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An Eight-Step Checklist for An Analytics Project


Follow these eight headings of an audit sheet that business analysts should address before submitting the results of their analytics project. One recommended approach is to rewrite each step as a question, answer it, and then attach it to your project.



By Mark Nadler, Ashland University.

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  Source: Stockio.com

Surgical teams that do not leave medical paraphernalia inside patients and airplane pilots who do not crash aircraft have one thing in common: they use checklists.  As a business analyst if you want to avoid or minimize making comparable errors then use the below audit to check your work:

(1) What is the project’s problem? Is it descriptive, exploratory, explanatory, or predictive?  Don’t expect help from your client or boss.  He or she most likely doesn’t have the foggiest idea what the above terms mean.  As an analyst, you must translate the fuzzy feelings of people into a project goal. 

(2) Select proper statistical techniques. While it’s possible to use OLS on time series data, the assumptions necessary to generate meaningful results never hold in the real world.  Always check your selected technique’s assumptions against the environment you are operating.

(3) Identify relevant variables. Excluding significant variables from your analysis biases your results.  Including meaningless variables increase standard errors and weaken the analyst's ability to separate chance from fact.  Of these two sins, bias is worse.  Better to err on the side of having too many variables than too few.

(4) Evaluate your data generating process. Statistics has strict rules surrounding the proper generation of cross-sectional, time-series, experimental, and longitudinal data.   With statistical standards of data generation often violated, analysts should be aware of their data’s limitations.  To be theoretically correct if improperly generated data is analyzed, results should be limited to the data set examined.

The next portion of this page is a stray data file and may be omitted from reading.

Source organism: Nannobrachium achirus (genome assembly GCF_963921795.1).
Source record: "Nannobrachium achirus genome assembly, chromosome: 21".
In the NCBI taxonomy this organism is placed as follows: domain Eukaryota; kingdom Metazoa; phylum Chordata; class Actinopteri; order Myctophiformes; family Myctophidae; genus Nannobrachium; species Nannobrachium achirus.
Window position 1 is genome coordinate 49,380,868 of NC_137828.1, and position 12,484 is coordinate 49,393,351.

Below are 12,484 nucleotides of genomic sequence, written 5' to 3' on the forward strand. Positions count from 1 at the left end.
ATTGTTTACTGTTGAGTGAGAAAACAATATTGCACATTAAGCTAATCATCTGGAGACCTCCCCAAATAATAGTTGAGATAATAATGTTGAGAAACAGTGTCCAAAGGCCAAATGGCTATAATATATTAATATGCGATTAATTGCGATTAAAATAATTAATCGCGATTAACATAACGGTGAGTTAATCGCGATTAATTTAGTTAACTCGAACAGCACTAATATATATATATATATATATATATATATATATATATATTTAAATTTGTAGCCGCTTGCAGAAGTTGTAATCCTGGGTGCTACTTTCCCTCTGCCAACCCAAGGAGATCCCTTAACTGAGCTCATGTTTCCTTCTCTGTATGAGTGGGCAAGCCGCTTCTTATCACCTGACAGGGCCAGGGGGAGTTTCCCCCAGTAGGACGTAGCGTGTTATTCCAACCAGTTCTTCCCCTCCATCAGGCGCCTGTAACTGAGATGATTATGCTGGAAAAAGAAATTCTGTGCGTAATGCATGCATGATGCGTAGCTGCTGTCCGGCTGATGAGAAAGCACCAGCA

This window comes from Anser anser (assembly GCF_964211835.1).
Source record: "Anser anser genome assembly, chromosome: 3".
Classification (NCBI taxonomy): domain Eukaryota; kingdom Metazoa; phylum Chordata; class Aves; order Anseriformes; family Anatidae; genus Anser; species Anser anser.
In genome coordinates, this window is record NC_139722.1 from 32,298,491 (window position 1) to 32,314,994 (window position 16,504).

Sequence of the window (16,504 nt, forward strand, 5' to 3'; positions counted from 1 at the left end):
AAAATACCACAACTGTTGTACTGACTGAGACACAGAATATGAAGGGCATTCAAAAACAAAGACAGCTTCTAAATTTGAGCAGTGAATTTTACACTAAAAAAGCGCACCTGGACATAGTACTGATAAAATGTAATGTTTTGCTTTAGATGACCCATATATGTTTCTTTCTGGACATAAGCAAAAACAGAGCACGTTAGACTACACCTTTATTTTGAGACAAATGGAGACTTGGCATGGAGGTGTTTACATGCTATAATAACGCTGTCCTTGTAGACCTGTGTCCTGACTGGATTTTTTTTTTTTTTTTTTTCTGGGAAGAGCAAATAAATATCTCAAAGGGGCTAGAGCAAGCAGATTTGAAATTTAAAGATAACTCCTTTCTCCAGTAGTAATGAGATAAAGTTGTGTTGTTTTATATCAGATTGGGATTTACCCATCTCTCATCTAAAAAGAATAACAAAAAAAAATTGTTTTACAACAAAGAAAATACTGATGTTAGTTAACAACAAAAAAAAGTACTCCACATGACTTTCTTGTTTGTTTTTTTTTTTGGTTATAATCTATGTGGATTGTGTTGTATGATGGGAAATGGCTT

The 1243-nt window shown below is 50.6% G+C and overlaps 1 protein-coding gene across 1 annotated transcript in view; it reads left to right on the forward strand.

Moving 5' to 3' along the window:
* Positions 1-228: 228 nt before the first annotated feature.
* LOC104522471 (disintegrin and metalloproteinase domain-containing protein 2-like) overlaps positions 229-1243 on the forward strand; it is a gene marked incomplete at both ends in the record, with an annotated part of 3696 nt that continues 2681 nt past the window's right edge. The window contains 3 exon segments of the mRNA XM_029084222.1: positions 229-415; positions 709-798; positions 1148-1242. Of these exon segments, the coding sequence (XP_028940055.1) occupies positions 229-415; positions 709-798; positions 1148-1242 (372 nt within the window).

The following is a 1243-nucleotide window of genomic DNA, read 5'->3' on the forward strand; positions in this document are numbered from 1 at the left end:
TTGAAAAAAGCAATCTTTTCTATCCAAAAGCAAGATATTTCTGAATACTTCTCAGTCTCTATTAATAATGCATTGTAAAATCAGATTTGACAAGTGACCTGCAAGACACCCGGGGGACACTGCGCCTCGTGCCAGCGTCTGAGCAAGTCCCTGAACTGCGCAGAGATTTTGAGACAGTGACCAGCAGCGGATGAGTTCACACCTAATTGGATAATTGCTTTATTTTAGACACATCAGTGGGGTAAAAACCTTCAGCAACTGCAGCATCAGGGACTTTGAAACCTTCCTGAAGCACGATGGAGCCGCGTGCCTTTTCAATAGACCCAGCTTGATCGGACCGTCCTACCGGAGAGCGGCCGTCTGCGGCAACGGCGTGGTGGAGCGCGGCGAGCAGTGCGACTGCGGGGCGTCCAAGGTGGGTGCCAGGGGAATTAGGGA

(5) Clean your data. Data collection and data entry are fraught with corrupting influences.  Checking data sets for mistakes is critical to the success of a successful analytics project.   Recently a private consulting firm critiqued The National Highway Traffic Safety Administration’s (NHTSA) report supporting Tesla’s claim that its Autopilot reduces crashes by 40%.  A problem in Tesla’s data was numerous missing values that NHTSA mishandled.  After correcting for missing values, Tesla’s claim was reversed.  Don’t treat data cleansing as a subsidiary activity.

(6) Describe and explore your data.  Some analysts treat this step as generating the requisite table listing all variables with their various descriptive characteristics.  Approaching data description and exploration in this manner is a mistake.  Data exploration should entail exploring data -- this means getting your data into your bones and hopefully seeing something unexpected.  Explore your data by exploring your data.

(7) Execute appropriate forms of statistical inference. For all of the rigmarole surrounding data science, it is based on mathematical statistics.  While analysts frequently treat the selection of statistical tools “as if” on a shopping trip, incorrectly selected statistical procedures mean that your analysis will be wrong.  View statistical procedures the same way you view a hammer, saw, or a screwdriver.  Attempting to cut wood with a screwdriver will doom your project.

(8) Write a technical report. I have had students, who upon graduation, had second rate analytical skills but first-rate technical writing skills who have done very well as working analysts.  If you cannot communicate the results of your work, then your efforts have been for naught.  Better yet, if you can link your results to improving a practical decision that managers make, and if you can communicate all of this, then your last name becomes Gold.   Learn to write a technical report.

References:

Bio: Mark Nadler is the A.L. Garber Family Chair in Economics in the Dauch School of Economics and Business at Ashland University in Ashland, Ohio.  Mark has taught and consulted in the area of business analytics for ten years.

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